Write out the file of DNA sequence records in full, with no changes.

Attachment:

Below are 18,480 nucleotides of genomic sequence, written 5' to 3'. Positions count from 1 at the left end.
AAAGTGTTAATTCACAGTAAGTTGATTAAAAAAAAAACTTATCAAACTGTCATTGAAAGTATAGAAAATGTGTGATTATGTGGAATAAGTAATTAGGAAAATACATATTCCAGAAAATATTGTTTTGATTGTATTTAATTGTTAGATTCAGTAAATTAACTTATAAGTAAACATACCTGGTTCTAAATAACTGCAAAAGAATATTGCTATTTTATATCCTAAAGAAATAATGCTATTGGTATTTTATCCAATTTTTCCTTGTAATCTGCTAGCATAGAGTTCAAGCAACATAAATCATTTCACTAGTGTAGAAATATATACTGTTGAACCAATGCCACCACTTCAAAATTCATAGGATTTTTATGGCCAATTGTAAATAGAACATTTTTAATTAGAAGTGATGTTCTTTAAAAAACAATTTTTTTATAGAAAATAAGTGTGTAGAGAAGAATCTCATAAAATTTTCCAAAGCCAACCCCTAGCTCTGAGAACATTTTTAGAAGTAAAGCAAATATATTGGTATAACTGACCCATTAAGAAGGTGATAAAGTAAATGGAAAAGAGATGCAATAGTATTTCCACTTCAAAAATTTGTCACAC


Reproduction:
Below are 18,480 nucleotides of genomic sequence, written 5' to 3'. Positions count from 1 at the left end.
AAAGTGTTAATTCACAGTAAGTTGATTAAAAAAAAAACTTATCAAACTGTCATTGAAAGTATAGAAAATGTGTGATTATGTGGAATAAGTAATTAGGAAAATACATATTCCAGAAAATATTGTTTTGATTGTATTTAATTGTTAGATTCAGTAAATTAACTTATAAGTAAACATACCTGGTTCTAAATAACTGCAAAAGAATATTGCTATTTTATATCCTAAAGAAATAATGCTATTGGTATTTTATCCAATTTTTCCTTGTAATCTGCTAGCATAGAGTTCAAGCAACATAAATCATTTCACTAGTGTAGAAATATATACTGTTGAACCAATGCCACCACTTCAAAATTCATAGGATTTTTATGGCCAATTGTAAATAGAACATTTTTAATTAGAAGTGATGTTCTTTAAAAAACAATTTTTTTATAGAAAATAAGTGTGTAGAGAAGAATCTCATAAAATTTTCCAAAGCCAACCCCTAGCTCTGAGAACATTTTTAGAAGTAAAGCAAATATATTGGTATAACTGACCCATTAAGAAGGTGATAAAGTAAATGGAAAAGAGATGCAATAGTATTTCCACTTCAAAAATTTGTCACAC